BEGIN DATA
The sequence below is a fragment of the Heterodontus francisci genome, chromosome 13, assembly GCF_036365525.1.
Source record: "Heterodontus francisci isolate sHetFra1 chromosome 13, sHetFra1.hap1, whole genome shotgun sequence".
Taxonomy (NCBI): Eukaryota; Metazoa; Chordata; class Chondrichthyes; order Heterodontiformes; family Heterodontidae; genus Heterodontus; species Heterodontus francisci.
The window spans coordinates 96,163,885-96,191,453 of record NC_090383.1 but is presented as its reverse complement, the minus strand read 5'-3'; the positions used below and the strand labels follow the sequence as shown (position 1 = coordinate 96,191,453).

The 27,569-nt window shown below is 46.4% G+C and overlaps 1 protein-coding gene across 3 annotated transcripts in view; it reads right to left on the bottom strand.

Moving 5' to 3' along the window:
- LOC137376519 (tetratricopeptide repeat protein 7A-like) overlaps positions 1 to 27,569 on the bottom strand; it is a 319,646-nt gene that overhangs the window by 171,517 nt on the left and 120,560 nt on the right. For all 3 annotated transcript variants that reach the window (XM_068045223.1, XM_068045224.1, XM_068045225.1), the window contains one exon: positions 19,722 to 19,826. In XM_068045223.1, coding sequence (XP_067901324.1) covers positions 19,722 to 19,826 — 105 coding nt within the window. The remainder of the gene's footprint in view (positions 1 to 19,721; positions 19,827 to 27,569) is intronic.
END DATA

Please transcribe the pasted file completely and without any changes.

The sequence below is a fragment of the Heterodontus francisci genome, chromosome 13, assembly GCF_036365525.1.
Source record: "Heterodontus francisci isolate sHetFra1 chromosome 13, sHetFra1.hap1, whole genome shotgun sequence".
Taxonomy (NCBI): Eukaryota; Metazoa; Chordata; class Chondrichthyes; order Heterodontiformes; family Heterodontidae; genus Heterodontus; species Heterodontus francisci.
The window spans coordinates 96,163,885-96,191,453 of record NC_090383.1 but is presented as its reverse complement, the minus strand read 5'-3'; the positions used below and the strand labels follow the sequence as shown (position 1 = coordinate 96,191,453).

The 27,569-nt window shown below is 46.4% G+C and overlaps 1 protein-coding gene across 3 annotated transcripts in view; it reads right to left on the bottom strand.

Moving 5' to 3' along the window:
- LOC137376519 (tetratricopeptide repeat protein 7A-like) overlaps positions 1 to 27,569 on the bottom strand; it is a 319,646-nt gene that overhangs the window by 171,517 nt on the left and 120,560 nt on the right. For all 3 annotated transcript variants that reach the window (XM_068045223.1, XM_068045224.1, XM_068045225.1), the window contains one exon: positions 19,722 to 19,826. In XM_068045223.1, coding sequence (XP_067901324.1) covers positions 19,722 to 19,826 — 105 coding nt within the window. The remainder of the gene's footprint in view (positions 1 to 19,721; positions 19,827 to 27,569) is intronic.